The semifinalists will compete Sept. 27-Oct. 5 at California Speedway in Fontana, where the field - originally 195 - will be cut to 20. The final will be Oct. 8 in the Southwest.

DARPA is offering $2 million to anyone who can build an autonomous vehicle that completes a rough desert course of 140 to 150 miles - sometimes at speeds greater than 40 m.p.h. - in the shortest time within 10 hours.

Congress has given the Defense Department until 2015 to make one-third of the Army's ground fleet robotic.

Perrone, 36, grew up in towns along the Jersey Shore, including Somers Point, and graduated from Holy Spirit High School in 1987. His parents still live in Mays Landing, and he has family all over the area.

"It's one really large Irish-Italian family," he said last week.

Perrone, who lived for a time in Florida in the mid-1990s, last year bought eight acres outside Charlottesville, Va., where he lives and works full time on teaching Tommy how to drive without a human.

Perrone, who has a bachelor's degree in electrical engineering from Rutgers University and a master's degree from the University of Virginia, finances the project largely through the two companies he runs, Perrone Robotics and Assured Technologies.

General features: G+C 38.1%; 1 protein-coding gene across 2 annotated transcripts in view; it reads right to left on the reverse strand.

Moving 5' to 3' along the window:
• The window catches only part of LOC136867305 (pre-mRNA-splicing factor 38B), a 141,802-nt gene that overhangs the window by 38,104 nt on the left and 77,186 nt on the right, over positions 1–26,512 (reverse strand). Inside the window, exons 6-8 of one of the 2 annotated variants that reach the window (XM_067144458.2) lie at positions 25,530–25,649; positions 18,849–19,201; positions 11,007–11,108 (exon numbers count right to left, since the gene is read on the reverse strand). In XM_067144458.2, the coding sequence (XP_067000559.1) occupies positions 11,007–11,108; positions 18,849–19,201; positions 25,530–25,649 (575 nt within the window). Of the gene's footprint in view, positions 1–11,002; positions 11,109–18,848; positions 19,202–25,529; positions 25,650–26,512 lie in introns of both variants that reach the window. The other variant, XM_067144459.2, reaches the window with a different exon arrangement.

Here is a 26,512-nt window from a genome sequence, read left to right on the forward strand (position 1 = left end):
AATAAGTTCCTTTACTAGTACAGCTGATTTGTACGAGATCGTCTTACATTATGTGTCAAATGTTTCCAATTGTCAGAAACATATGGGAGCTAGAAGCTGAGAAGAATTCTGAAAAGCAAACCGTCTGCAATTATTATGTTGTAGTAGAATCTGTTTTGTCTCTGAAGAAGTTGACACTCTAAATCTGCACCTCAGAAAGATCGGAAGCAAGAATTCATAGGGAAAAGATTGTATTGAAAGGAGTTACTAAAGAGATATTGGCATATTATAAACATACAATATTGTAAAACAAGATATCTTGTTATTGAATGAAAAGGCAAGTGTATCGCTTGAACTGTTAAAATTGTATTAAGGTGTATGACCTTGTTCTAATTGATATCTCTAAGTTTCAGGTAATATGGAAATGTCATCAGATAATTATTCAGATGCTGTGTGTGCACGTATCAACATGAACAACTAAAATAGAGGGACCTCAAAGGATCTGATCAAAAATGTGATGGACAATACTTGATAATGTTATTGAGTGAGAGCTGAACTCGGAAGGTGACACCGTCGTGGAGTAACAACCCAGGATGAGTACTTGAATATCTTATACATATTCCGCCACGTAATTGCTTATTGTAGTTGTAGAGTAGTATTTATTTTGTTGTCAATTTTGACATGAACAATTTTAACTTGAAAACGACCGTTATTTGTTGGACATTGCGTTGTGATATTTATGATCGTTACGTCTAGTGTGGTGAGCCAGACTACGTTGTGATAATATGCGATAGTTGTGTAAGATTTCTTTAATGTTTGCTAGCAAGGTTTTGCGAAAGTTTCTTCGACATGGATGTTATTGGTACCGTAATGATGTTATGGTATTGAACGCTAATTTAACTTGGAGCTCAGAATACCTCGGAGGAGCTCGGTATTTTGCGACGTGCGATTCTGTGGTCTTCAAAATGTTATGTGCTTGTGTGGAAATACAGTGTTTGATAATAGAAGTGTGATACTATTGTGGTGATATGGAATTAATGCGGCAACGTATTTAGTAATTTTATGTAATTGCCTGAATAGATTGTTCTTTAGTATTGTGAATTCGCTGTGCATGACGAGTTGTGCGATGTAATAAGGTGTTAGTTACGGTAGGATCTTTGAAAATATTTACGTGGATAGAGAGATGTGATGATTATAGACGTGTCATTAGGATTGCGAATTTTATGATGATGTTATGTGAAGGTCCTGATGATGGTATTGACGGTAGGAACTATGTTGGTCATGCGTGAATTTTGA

He estimates the project has cost $64,000 so far, and expects to spend $35,000 more before the semifinals. That does not include the value of donated time from a group of about 10 who form what he has named Team Jefferson.

Perrone said he had decided to enter the competition, called the 2005 Grand Challenge, largely to showcase robotics software he created.

He had been using it for small robots his company developed for security and surveillance applications, but he wanted to try it on something bigger.

"We like to say we can run a rat-, cat- or elephant-size robot," he said. "We already had mobile, autonomous robots scurrying on the ground, so we decided to take on the elephant-size bot."
At 12 feet long, 6 feet wide and 6 feet high, egg-shaped Tommy is not quite the size of an elephant. The idea of creating a robotic vehicle is.